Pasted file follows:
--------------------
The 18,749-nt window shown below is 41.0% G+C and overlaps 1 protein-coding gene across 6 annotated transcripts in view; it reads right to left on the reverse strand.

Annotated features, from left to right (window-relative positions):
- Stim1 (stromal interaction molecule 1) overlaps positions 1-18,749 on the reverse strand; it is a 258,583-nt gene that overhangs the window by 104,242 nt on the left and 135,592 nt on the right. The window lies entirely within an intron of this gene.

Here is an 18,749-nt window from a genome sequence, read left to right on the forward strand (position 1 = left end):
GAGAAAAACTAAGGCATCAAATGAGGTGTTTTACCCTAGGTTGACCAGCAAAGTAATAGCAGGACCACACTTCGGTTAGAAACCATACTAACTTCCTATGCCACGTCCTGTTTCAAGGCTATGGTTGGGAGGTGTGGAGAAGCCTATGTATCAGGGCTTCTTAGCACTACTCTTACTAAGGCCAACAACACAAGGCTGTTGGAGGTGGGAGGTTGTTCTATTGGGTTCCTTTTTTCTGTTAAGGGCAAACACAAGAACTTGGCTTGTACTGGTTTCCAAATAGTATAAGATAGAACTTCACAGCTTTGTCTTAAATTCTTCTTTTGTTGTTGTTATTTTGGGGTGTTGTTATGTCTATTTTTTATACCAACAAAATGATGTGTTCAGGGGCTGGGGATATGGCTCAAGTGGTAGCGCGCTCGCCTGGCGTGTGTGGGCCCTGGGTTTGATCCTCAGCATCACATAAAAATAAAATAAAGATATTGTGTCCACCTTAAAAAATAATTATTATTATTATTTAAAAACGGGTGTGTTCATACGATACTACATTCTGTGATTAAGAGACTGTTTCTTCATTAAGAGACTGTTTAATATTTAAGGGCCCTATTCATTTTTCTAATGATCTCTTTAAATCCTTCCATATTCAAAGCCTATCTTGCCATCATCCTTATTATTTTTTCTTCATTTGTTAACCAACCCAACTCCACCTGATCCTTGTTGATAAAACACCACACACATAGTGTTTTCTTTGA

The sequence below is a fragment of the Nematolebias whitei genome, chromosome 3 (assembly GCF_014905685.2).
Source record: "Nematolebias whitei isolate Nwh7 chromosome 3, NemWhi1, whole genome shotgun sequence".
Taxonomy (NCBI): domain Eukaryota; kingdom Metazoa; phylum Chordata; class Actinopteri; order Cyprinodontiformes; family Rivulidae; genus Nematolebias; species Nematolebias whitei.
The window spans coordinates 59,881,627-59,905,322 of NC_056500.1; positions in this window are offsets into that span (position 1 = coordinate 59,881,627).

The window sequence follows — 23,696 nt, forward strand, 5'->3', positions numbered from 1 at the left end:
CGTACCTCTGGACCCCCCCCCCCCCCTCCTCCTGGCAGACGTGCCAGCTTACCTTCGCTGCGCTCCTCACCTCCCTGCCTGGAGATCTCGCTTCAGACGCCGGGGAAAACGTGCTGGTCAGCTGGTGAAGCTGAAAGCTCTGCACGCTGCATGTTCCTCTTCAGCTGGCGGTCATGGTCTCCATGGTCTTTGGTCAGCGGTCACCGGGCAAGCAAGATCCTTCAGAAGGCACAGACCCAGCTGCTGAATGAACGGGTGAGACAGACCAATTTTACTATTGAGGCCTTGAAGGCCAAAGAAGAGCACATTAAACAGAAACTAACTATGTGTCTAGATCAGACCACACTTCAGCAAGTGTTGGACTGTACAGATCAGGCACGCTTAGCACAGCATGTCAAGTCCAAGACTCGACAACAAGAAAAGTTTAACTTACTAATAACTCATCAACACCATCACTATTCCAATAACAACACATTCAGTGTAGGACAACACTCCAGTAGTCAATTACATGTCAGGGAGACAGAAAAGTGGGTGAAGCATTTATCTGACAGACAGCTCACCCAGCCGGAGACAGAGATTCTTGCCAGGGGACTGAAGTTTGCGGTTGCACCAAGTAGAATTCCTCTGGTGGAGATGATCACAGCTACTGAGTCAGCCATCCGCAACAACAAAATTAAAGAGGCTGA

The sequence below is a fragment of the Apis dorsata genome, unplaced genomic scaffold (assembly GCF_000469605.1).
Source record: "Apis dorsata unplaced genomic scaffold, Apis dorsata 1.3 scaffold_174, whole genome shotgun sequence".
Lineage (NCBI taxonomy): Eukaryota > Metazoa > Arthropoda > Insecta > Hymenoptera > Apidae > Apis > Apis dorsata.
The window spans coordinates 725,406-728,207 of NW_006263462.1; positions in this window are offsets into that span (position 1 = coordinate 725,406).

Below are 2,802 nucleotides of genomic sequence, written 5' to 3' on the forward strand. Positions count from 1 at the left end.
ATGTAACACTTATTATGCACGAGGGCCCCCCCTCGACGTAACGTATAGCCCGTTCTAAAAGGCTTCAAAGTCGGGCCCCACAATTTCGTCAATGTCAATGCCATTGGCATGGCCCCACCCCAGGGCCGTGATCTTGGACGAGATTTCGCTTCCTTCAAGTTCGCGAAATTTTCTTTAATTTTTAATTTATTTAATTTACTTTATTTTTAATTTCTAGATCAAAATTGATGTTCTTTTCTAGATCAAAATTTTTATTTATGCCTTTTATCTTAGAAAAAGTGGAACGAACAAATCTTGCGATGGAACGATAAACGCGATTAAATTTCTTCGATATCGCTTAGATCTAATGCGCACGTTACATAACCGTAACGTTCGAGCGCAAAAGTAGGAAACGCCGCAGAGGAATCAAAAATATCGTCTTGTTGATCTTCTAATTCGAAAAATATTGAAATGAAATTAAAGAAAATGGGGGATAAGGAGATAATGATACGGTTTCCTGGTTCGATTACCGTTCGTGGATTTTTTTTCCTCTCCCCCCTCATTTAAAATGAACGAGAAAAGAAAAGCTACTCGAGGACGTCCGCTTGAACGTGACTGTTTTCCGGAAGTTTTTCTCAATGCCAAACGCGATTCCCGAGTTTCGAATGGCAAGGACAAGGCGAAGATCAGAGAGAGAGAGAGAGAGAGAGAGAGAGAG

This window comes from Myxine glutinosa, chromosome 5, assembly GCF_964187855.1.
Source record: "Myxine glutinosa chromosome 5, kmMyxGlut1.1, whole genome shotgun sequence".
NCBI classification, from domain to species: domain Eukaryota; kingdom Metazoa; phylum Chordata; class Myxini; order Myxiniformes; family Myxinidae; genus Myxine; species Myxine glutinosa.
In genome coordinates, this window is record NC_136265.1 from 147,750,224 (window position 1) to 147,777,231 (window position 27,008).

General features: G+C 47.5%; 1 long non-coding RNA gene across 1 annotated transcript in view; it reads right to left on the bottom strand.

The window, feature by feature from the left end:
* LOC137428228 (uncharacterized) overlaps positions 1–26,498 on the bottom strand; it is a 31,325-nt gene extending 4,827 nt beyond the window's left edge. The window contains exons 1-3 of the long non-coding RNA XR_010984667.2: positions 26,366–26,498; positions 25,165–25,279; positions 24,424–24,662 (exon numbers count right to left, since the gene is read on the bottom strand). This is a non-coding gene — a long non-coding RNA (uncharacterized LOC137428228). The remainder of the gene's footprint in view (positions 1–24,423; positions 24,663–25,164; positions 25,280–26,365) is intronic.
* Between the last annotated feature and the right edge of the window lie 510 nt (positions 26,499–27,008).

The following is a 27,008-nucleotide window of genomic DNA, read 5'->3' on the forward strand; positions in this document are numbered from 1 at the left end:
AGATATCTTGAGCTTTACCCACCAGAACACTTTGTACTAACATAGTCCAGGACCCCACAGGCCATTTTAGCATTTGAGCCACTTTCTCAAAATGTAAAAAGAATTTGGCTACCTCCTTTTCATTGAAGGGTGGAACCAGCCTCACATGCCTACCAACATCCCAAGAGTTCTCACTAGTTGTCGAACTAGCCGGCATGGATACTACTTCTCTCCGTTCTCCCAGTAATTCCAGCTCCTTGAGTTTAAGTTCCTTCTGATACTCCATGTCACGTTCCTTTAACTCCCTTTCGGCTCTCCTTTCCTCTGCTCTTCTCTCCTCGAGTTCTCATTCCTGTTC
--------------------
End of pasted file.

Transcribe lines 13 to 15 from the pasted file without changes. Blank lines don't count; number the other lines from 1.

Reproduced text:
Source record: "Apis dorsata unplaced genomic scaffold, Apis dorsata 1.3 scaffold_174, whole genome shotgun sequence".
Lineage (NCBI taxonomy): Eukaryota > Metazoa > Arthropoda > Insecta > Hymenoptera > Apidae > Apis > Apis dorsata.
The window spans coordinates 725,406-728,207 of NW_006263462.1; positions in this window are offsets into that span (position 1 = coordinate 725,406).